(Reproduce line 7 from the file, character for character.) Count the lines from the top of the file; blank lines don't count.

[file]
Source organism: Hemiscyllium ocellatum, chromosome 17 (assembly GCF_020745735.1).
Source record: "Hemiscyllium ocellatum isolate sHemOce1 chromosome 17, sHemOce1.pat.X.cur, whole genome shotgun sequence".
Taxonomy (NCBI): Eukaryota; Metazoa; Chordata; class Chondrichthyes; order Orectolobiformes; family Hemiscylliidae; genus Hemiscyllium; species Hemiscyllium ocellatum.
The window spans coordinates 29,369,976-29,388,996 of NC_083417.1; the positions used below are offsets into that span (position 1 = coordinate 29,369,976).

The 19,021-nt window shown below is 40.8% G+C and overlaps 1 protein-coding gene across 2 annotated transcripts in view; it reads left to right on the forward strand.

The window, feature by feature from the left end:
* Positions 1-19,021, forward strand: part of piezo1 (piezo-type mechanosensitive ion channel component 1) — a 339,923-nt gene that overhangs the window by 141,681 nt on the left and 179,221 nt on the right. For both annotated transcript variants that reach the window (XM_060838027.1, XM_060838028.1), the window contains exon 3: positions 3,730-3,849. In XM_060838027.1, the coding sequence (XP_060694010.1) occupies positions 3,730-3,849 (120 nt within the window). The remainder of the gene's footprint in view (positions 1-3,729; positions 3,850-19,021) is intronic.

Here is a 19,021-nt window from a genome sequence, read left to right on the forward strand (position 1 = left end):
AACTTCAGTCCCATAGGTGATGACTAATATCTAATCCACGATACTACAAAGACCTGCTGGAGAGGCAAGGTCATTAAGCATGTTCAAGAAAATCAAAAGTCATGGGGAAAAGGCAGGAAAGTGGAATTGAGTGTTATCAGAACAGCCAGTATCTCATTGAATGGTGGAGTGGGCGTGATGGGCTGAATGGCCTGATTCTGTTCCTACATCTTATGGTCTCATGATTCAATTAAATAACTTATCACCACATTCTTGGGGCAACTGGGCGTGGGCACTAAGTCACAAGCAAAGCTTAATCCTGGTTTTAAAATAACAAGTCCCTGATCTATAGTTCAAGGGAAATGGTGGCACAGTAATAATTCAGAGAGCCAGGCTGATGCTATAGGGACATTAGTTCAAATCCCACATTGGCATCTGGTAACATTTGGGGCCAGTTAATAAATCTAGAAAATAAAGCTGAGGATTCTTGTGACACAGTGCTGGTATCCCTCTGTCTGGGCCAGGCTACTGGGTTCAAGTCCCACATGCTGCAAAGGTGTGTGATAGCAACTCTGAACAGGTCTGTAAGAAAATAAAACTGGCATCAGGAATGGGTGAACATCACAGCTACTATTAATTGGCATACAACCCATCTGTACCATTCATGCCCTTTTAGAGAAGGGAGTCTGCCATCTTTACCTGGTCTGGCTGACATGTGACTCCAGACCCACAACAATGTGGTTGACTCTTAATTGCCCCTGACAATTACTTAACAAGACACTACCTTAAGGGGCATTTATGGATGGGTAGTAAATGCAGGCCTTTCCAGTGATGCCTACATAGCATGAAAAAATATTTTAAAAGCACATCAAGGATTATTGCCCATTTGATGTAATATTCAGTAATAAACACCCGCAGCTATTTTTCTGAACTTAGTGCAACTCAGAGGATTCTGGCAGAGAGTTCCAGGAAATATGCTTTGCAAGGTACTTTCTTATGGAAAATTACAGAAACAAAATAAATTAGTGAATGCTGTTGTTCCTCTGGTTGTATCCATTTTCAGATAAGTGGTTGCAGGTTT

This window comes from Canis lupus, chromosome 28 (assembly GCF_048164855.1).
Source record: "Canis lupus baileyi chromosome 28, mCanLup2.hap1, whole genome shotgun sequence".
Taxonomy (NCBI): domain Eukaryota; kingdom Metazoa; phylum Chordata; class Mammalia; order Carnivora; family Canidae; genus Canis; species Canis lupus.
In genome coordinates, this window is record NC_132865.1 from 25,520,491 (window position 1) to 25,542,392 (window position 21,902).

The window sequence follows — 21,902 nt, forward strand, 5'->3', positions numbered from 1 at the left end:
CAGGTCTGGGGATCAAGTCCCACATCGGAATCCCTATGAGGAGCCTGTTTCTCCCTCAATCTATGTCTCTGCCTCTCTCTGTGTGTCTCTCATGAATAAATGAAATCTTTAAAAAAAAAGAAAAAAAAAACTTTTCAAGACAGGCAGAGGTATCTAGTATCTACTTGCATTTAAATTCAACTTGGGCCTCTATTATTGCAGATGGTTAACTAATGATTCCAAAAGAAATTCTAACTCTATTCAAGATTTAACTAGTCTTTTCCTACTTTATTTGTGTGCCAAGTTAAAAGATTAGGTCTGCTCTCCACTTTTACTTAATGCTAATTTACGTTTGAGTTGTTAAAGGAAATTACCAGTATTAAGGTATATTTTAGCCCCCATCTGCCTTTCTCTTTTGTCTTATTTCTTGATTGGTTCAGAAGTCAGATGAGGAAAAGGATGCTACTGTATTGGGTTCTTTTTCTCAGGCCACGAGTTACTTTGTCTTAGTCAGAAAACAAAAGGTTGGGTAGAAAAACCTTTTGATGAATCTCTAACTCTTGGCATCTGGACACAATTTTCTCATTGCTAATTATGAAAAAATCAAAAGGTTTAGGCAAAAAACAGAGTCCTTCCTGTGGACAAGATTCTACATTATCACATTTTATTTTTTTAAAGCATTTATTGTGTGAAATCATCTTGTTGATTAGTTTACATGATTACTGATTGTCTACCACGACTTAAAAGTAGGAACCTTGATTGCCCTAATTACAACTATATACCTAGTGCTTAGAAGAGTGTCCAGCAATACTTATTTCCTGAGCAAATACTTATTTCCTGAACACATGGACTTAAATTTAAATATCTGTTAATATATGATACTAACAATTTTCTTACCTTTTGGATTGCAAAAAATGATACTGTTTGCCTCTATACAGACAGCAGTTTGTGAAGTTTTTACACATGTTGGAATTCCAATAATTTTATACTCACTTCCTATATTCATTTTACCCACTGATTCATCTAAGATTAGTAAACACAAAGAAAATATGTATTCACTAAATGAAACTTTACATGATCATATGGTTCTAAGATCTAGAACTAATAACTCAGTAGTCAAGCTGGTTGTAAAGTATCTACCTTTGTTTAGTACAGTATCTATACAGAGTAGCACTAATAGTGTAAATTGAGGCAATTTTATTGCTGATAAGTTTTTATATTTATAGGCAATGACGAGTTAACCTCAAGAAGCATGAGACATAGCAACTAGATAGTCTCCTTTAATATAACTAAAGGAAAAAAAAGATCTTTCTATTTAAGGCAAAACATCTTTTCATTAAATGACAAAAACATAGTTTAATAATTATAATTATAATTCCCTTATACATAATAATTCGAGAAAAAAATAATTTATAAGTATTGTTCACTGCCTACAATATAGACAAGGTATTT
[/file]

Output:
* Positions 1-19,021, forward strand: part of piezo1 (piezo-type mechanosensitive ion channel component 1) — a 339,923-nt gene that overhangs the window by 141,681 nt on the left and 179,221 nt on the right. For both annotated transcript variants that reach the window (XM_060838027.1, XM_060838028.1), the window contains exon 3: positions 3,730-3,849. In XM_060838027.1, the coding sequence (XP_060694010.1) occupies positions 3,730-3,849 (120 nt within the window). The remainder of the gene's footprint in view (positions 1-3,729; positions 3,850-19,021) is intronic.